RSS
Fujiya & Miyagi
The &ldquo;gleeful propulsion&rdquo; of the music in <em>Lightbulbs </em>makes the entire album &ldquo;hard to resist,&rdquo; said Matt Bolton in the London <em>Guardian.</em>
 

Fujiya & Miyagi
Lightbulbs
(Deaf, Dumb & Blind)

***

Fujiya & Miyagi make music that’s oxymoronic, said Adam Moerder in Pitchforkmedia.com. Quiet dance music seems like an inherent paradox. But the English band’s first full-length album, Lightbulbs, pulses with electro-pop that’s filtered through a “stubborn wallflower’s vantage point.” The Brighton-based quartet takes a detached, almost “standoffish approach” to its music, but doesn’t come off as “robotic.” Frontman David Best’s “vocals drip with breathy overdubs and long, whispered phrases,” which loosen up the band’s airtight compositions. But he maintains that same “deadpan sense of humor,” said Jason Lymangrover in All Music Guide. “Nonsensical non sequiturs, scatting onomatopoeias, and tongue twisters” dominate every track. On “Dishwasher,” Best sings “Just look inside your encyclopedia”—good advice considering all the obscure references that he incorporates into his lyrics. The “infectious” “Knickerbocker” alone name-checks Hans Christian Andersen, Dietrich Knickerbocker, and 1970s child star Lena Zavaroni. The way Best manages to get his tongue around those mouthfuls is only part of the fun, said Matt Bolton in the London Guardian. The “gleeful propulsion” of the music makes the entire album “hard to resist.”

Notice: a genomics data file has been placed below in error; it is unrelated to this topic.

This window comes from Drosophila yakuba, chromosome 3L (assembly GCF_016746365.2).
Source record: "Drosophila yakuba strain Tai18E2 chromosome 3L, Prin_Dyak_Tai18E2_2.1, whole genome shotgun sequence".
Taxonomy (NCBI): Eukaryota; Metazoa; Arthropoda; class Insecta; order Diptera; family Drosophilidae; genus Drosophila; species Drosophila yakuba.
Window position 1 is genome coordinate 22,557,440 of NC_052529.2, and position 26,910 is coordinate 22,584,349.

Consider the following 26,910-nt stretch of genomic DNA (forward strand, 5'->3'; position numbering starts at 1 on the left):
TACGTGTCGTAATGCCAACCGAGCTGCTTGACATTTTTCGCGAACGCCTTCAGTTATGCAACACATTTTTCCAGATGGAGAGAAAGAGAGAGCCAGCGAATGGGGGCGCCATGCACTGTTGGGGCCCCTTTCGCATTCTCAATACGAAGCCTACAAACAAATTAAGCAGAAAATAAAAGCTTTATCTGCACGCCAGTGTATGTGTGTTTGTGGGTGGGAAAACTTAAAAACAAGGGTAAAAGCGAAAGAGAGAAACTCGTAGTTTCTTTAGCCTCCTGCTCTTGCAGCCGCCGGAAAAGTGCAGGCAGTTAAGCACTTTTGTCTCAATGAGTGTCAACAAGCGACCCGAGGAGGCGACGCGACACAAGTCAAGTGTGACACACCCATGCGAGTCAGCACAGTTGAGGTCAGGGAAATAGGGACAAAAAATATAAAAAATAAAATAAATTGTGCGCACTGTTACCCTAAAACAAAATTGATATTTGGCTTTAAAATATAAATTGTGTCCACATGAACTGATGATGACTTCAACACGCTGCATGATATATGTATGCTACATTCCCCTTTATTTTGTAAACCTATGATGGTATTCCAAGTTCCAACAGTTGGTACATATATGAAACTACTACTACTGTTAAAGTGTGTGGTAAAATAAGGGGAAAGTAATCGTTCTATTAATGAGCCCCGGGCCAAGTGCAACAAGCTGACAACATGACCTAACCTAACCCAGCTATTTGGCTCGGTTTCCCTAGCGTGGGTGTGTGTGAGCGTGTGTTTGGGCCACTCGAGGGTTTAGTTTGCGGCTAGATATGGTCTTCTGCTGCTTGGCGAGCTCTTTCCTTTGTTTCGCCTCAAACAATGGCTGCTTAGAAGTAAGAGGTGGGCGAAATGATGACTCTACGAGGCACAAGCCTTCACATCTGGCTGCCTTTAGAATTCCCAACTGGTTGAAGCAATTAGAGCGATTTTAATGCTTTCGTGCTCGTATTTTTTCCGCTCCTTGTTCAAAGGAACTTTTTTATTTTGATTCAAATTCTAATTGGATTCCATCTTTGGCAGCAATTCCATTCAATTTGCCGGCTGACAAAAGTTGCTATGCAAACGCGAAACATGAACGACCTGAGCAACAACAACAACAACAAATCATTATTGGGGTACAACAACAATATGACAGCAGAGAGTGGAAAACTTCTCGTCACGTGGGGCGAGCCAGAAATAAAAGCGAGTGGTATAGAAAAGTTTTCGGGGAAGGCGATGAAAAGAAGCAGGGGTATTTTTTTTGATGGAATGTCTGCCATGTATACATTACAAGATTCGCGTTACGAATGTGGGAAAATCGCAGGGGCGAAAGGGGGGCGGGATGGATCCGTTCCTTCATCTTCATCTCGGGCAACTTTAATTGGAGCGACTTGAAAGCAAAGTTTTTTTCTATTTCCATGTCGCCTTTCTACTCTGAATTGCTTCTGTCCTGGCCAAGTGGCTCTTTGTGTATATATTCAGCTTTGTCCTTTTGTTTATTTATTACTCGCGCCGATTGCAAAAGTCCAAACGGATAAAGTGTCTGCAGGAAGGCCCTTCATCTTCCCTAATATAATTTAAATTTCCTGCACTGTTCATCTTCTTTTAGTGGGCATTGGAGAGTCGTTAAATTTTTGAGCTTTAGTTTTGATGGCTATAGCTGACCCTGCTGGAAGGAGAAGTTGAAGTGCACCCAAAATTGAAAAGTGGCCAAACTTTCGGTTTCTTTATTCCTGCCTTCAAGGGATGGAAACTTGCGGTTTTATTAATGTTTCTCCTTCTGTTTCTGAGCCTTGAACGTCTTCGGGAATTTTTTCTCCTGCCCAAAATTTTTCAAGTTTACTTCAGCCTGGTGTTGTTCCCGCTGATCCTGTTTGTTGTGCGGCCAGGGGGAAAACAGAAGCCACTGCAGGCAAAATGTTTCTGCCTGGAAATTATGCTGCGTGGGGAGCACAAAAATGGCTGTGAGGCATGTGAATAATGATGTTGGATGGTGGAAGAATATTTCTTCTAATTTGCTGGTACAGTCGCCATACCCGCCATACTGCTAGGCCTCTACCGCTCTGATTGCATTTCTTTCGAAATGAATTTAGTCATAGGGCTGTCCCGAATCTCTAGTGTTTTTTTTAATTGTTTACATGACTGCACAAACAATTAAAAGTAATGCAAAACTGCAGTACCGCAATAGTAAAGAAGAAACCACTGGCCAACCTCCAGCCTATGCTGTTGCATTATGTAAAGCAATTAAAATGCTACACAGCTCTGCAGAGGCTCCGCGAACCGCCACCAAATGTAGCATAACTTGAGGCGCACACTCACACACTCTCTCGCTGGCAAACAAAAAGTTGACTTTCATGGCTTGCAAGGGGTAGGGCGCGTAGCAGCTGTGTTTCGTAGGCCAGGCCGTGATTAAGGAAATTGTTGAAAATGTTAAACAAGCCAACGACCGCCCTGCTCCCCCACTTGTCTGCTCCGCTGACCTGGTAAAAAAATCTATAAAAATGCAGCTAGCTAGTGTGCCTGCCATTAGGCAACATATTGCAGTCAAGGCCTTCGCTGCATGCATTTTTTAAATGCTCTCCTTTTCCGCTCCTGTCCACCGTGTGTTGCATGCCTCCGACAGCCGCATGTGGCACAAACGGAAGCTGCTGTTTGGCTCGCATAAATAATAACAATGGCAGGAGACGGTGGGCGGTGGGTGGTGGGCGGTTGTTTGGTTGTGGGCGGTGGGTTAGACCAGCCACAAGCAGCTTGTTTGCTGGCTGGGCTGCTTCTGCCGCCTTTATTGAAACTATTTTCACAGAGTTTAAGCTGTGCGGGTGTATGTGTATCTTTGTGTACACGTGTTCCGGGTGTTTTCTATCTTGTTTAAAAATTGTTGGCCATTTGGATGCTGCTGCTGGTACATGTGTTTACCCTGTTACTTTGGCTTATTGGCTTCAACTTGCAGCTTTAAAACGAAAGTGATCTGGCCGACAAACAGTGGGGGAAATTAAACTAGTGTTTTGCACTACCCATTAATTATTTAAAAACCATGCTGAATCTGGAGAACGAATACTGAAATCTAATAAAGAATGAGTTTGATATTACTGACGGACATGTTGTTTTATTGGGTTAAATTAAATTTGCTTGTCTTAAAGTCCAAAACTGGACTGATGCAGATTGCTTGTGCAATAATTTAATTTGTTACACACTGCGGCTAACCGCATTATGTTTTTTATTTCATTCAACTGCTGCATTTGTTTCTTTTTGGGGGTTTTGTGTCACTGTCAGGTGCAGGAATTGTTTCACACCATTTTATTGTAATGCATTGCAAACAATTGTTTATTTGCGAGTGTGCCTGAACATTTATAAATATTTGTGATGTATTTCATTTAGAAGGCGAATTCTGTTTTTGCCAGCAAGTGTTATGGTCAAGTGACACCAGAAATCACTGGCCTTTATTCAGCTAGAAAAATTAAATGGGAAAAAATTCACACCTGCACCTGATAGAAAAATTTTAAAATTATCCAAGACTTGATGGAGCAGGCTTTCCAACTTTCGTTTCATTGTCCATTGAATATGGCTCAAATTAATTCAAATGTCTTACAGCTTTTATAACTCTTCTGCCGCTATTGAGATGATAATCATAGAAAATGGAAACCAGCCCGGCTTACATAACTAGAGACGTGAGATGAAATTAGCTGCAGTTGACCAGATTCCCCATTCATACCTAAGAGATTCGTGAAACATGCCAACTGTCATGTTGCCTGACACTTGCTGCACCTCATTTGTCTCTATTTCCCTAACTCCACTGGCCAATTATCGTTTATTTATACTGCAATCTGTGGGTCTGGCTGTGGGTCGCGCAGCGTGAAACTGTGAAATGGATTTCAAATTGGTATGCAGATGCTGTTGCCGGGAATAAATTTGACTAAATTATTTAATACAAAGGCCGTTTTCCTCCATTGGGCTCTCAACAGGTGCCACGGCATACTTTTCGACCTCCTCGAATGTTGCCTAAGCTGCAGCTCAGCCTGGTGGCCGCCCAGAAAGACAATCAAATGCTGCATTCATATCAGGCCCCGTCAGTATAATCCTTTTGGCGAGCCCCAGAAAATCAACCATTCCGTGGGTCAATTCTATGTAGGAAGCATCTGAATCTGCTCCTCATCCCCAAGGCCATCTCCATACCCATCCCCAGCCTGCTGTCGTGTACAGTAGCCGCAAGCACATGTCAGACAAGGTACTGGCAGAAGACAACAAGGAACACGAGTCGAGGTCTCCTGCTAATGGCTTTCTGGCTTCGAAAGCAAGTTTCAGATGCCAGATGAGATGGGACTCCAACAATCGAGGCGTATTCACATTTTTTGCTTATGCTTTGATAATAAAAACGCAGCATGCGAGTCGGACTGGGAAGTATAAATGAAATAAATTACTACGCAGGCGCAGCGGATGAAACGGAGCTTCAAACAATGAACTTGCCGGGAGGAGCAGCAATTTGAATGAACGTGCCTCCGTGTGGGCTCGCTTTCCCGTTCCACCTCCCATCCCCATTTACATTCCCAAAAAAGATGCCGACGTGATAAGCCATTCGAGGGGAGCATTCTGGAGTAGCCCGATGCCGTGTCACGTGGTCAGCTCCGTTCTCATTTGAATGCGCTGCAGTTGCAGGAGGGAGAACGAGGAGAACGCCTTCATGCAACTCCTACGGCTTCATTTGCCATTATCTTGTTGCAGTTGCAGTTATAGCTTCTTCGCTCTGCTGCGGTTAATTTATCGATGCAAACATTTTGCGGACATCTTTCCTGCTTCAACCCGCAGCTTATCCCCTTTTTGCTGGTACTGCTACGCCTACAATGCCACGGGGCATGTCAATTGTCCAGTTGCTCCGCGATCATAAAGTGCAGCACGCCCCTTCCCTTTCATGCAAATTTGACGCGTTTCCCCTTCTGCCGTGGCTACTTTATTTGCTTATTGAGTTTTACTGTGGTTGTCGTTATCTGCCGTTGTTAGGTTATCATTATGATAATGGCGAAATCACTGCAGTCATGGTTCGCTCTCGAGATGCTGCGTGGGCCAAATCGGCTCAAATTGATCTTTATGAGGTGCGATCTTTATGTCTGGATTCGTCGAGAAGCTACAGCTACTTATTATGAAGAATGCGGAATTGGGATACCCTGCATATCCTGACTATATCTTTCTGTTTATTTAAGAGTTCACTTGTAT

THE WEEK'S AUDIOPHILE PODCASTS: LISTEN SMARTER

Subscribe to the Week